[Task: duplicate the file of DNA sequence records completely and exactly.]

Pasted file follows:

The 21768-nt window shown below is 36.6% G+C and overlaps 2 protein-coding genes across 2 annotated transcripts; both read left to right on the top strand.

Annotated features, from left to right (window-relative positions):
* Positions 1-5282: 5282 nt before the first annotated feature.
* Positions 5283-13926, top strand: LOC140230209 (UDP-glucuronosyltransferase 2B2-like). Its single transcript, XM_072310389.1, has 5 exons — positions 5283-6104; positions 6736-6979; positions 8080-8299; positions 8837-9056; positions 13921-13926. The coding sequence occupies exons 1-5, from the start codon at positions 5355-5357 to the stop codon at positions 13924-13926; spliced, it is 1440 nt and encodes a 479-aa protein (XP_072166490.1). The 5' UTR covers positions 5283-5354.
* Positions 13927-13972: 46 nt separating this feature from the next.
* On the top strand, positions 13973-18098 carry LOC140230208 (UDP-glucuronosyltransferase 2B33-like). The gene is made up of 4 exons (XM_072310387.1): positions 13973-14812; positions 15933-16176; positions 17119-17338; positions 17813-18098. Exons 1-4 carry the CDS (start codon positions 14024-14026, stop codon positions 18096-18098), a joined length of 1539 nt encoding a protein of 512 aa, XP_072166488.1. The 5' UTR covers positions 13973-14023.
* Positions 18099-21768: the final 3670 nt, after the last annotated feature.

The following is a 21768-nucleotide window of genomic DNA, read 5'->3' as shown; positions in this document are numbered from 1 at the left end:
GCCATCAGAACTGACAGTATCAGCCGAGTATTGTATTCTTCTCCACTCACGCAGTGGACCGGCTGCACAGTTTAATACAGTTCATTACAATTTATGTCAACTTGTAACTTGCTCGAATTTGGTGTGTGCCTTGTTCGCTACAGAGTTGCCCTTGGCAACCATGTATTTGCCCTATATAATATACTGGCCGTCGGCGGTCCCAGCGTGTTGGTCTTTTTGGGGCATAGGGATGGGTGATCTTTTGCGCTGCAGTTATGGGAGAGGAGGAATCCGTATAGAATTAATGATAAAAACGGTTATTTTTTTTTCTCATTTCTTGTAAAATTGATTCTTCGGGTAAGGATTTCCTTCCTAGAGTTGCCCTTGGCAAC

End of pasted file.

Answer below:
The 21768-nt window shown below is 36.6% G+C and overlaps 2 protein-coding genes across 2 annotated transcripts; both read left to right on the top strand.

Annotated features, from left to right (window-relative positions):
* Positions 1-5282: 5282 nt before the first annotated feature.
* Positions 5283-13926, top strand: LOC140230209 (UDP-glucuronosyltransferase 2B2-like). Its single transcript, XM_072310389.1, has 5 exons — positions 5283-6104; positions 6736-6979; positions 8080-8299; positions 8837-9056; positions 13921-13926. The coding sequence occupies exons 1-5, from the start codon at positions 5355-5357 to the stop codon at positions 13924-13926; spliced, it is 1440 nt and encodes a 479-aa protein (XP_072166490.1). The 5' UTR covers positions 5283-5354.
* Positions 13927-13972: 46 nt separating this feature from the next.
* On the top strand, positions 13973-18098 carry LOC140230208 (UDP-glucuronosyltransferase 2B33-like). The gene is made up of 4 exons (XM_072310387.1): positions 13973-14812; positions 15933-16176; positions 17119-17338; positions 17813-18098. Exons 1-4 carry the CDS (start codon positions 14024-14026, stop codon positions 18096-18098), a joined length of 1539 nt encoding a protein of 512 aa, XP_072166488.1. The 5' UTR covers positions 13973-14023.
* Positions 18099-21768: the final 3670 nt, after the last annotated feature.

The following is a 21768-nucleotide window of genomic DNA, read 5'->3' as shown; positions in this document are numbered from 1 at the left end:
GCCATCAGAACTGACAGTATCAGCCGAGTATTGTATTCTTCTCCACTCACGCAGTGGACCGGCTGCACAGTTTAATACAGTTCATTACAATTTATGTCAACTTGTAACTTGCTCGAATTTGGTGTGTGCCTTGTTCGCTACAGAGTTGCCCTTGGCAACCATGTATTTGCCCTATATAATATACTGGCCGTCGGCGGTCCCAGCGTGTTGGTCTTTTTGGGGCATAGGGATGGGTGATCTTTTGCGCTGCAGTTATGGGAGAGGAGGAATCCGTATAGAATTAATGATAAAAACGGTTATTTTTTTTTCTCATTTCTTGTAAAATTGATTCTTCGGGTAAGGATTTCCTTCCTAGAGTTGCCCTTGGCAAC